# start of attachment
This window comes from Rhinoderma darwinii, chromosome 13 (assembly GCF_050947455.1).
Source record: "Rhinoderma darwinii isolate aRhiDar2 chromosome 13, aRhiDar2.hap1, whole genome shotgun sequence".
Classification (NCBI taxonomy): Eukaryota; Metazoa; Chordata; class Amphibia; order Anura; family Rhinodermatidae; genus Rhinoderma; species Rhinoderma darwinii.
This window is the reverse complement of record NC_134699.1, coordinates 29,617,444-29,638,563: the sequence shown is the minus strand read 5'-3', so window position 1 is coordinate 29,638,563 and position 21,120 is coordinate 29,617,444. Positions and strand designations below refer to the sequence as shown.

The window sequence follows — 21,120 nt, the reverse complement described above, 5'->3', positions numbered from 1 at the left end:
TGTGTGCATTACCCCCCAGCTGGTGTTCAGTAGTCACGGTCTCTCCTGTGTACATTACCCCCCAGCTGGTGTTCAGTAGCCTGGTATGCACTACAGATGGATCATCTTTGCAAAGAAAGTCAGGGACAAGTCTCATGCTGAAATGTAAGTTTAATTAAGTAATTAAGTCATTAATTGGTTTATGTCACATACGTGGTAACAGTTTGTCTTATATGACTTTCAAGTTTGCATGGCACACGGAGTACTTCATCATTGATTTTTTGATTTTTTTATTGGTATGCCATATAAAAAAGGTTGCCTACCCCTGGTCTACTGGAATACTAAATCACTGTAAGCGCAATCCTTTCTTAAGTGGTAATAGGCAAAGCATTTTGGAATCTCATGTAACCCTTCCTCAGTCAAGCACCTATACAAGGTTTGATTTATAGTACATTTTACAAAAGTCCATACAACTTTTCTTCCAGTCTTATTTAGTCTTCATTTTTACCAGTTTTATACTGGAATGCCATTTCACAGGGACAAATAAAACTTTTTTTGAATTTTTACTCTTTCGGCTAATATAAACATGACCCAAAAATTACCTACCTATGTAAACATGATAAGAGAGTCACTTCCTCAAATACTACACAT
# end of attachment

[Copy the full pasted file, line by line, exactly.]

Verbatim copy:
This window comes from Rhinoderma darwinii, chromosome 13 (assembly GCF_050947455.1).
Source record: "Rhinoderma darwinii isolate aRhiDar2 chromosome 13, aRhiDar2.hap1, whole genome shotgun sequence".
Classification (NCBI taxonomy): Eukaryota; Metazoa; Chordata; class Amphibia; order Anura; family Rhinodermatidae; genus Rhinoderma; species Rhinoderma darwinii.
This window is the reverse complement of record NC_134699.1, coordinates 29,617,444-29,638,563: the sequence shown is the minus strand read 5'-3', so window position 1 is coordinate 29,638,563 and position 21,120 is coordinate 29,617,444. Positions and strand designations below refer to the sequence as shown.

The window sequence follows — 21,120 nt, the reverse complement described above, 5'->3', positions numbered from 1 at the left end:
TGTGTGCATTACCCCCCAGCTGGTGTTCAGTAGTCACGGTCTCTCCTGTGTACATTACCCCCCAGCTGGTGTTCAGTAGCCTGGTATGCACTACAGATGGATCATCTTTGCAAAGAAAGTCAGGGACAAGTCTCATGCTGAAATGTAAGTTTAATTAAGTAATTAAGTCATTAATTGGTTTATGTCACATACGTGGTAACAGTTTGTCTTATATGACTTTCAAGTTTGCATGGCACACGGAGTACTTCATCATTGATTTTTTGATTTTTTTATTGGTATGCCATATAAAAAAGGTTGCCTACCCCTGGTCTACTGGAATACTAAATCACTGTAAGCGCAATCCTTTCTTAAGTGGTAATAGGCAAAGCATTTTGGAATCTCATGTAACCCTTCCTCAGTCAAGCACCTATACAAGGTTTGATTTATAGTACATTTTACAAAAGTCCATACAACTTTTCTTCCAGTCTTATTTAGTCTTCATTTTTACCAGTTTTATACTGGAATGCCATTTCACAGGGACAAATAAAACTTTTTTTGAATTTTTACTCTTTCGGCTAATATAAACATGACCCAAAAATTACCTACCTATGTAAACATGATAAGAGAGTCACTTCCTCAAATACTACACAT